WASHINGTON -- President Barack Obama, invoking executive privilege for the first time on Wednesday, blocked a House Republican subpoena of Justice Department deliberations over a botched gun trafficking investigation and set up a potentially explosive political confrontation just as the presidential election heats up.
Using executive privilege "is like setting off a nuclear bomb in these disputes," said Mitchel Sollenberger, a professor of political science at the University of Michigan-Dearborn, and an expert on executive branch power. "It's hard, but not impossible, to go back to negotiation and compromise."
The move by Obama shields, at least temporarily, a trove of internal Justice Department communications regarding Operation Fast and Furious from disclosure to the House Oversight and Government Reform Committee.
The committee voted Wednesday along party lines to charge Attorney General Eric Holder with contempt for failing to produce the documents. In a letter to Obama on Tuesday, Holder said the subpoenaed documents involve internal Justice Department deliberations that were protected from disclosure.
House Speaker John Boehner said the full House would vote on the contempt resolution next week unless Holder "reevaluates his choice and supplies the promised documents." Democrats, meanwhile, called the contempt vote an exercise in political theater.
“What we just witnessed was an extreme, virtually unprecedented action based on election year politics rather than fact,” Rep. Elijah Cummings, the ranking Democrat on the oversight panel, said in a statement.
A contempt resolution by the House will do nothing legally to force the release of the sought-after documents and poses only a symbolic threat to Holder. But it would represent a potent political slap by Republicans against the Obama administration and will ratchet up public pressure on the White House to reach a compromise, experts said.
That pressure may be considerable, as a House contempt vote against Holder is guaranteed to focus intense media scrutiny on the Fast and Furious investigation, which has been condemned by both Democrats and Republicans as badly mismanaged.
"This has to be seen as a step in a political game," said Josh Chafetz, an associate professor at Cornell Law School. "If this is going to have any immediate impact, it will have an impact through the process of politics and public opinion."
Operation Fast and Furious erupted into controversy after government whistleblowers revealed in early 2011 that federal investigators allowed guns to "walk," or fall into the hands of criminals, in an attempt to disrupt criminal syndicates responsible for large-scale arms trafficking across U.S.-Mexico border. Republicans accuse top-level Justice Department officials of hiding their knowledge of the gun-walking tactics, either during the operation or after it was exposed. Justice Department officials have denied the allegations.
Issa's resolution directs the U.S. attorney for the District of Columbia, a Justice Department official, to begin criminal contempt proceedings against Holder. In similar disputes during the Bush and Clinton administrations, such requests by Congress were rejected by the Justice Department after the president exerted executive privilege.
House Republicans also can pursue a civil judgment against the Obama administration in federal court. Case law suggests such a lawsuit may prevail, yet relief would likely come only after years of litigation, when the political value of any damaging disclosures was long dissipated.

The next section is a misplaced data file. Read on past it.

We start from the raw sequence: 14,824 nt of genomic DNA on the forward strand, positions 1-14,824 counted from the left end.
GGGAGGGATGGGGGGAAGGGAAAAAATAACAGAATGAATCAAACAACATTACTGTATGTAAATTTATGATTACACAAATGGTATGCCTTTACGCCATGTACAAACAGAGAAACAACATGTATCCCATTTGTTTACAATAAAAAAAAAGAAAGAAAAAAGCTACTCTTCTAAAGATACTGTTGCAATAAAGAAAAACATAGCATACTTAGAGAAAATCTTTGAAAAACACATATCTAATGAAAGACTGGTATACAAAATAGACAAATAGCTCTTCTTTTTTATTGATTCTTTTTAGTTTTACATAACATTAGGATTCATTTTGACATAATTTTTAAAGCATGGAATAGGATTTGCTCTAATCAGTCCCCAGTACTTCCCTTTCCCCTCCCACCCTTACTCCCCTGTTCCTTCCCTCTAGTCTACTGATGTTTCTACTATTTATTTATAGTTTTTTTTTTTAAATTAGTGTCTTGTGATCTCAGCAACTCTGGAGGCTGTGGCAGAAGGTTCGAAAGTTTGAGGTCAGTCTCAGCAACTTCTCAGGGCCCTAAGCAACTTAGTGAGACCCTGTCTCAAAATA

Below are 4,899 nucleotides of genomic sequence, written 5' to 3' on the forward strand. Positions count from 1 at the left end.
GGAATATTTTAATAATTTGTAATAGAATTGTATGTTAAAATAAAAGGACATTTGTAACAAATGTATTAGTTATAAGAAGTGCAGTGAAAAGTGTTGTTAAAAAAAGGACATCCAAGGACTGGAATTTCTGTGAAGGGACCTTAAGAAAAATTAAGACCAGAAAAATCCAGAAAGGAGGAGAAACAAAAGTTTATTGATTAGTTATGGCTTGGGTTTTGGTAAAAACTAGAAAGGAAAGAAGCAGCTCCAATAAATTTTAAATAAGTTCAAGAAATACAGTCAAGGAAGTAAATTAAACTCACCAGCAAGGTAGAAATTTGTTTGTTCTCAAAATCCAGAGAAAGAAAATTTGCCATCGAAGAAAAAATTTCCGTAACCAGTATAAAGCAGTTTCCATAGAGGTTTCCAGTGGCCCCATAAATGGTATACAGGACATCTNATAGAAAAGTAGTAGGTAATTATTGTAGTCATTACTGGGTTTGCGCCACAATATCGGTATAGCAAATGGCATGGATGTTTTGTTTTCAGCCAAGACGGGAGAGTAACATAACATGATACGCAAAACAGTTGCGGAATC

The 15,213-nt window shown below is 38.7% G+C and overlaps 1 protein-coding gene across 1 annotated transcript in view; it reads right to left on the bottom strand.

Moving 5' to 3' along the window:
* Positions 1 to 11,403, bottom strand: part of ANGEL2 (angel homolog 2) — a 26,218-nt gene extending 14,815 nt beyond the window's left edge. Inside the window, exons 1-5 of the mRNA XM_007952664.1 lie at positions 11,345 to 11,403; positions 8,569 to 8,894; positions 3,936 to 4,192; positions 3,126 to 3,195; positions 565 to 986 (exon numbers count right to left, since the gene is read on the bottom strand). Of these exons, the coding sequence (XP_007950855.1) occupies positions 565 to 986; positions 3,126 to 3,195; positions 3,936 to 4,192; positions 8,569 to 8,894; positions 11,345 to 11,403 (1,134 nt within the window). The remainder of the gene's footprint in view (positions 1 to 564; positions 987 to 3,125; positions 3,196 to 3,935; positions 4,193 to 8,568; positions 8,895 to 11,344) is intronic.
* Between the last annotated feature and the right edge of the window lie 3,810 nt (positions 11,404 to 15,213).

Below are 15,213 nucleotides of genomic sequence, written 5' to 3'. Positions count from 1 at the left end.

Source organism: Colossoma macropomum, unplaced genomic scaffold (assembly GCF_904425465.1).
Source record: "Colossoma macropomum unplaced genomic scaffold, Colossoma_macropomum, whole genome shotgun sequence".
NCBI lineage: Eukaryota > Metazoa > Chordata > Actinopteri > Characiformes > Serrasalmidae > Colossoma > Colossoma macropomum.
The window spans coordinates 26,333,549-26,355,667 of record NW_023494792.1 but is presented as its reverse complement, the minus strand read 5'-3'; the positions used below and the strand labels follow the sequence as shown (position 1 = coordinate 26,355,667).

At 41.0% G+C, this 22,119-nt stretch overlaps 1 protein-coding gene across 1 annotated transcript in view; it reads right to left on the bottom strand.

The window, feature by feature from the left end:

"Darrell Issa and the Republicans on the committee are engaged in some chest-bumping in the context of a larger political negotiation," said Steven Schwinn, an associate professor at the John Marshall Law School in Chicago, who writes a blog on constitutional law issues. "At the end of the day, I really don't think the contempt motion is going to have any legal consequences."
The only other route for Congress to directly enforce its contempt citation would raise the political stakes to almost unimaginable levels. Federal law technically allows Congress to order its sergeant-at-arms to arrest Holder and detain him in the Capitol jail while its members hold a trial for contempt.
Sitting executive branch officials have been arrested by Congress just twice in U.S. history, most recently in 1915. No cabinet-level official has ever been arrested and tried by Congress. "That is a power that is long defunct," said Schwinn. "You can just imagine how extraordinary that would be. That would be a true constitutional crisis."
"The idea is crazy," Schwinn added. "It's just not going to happen."
If the Obama administration does not bend, and a political compromise cannot be reached, House Republicans have other tools available to punish Holder, such as slashing funding for the Justice Department and even impeachment. If the public perceives that Holder and the Justice Department are hiding politically damaging material and impeding a legitimate investigation by Congress, such dramatic steps might be broadly embraced by the public.
But at a time when economic issues are voters' primary concern, a political war over a still relatively obscure gun trafficking investigation may just easily backfire on Republicans, experts said.
"This is all about skilled politicians playing a high-stakes game," Chafetz said. "The White House is banking on the fact that it can win the PR war."
Below, photos of the contempt hearing and prior investigation: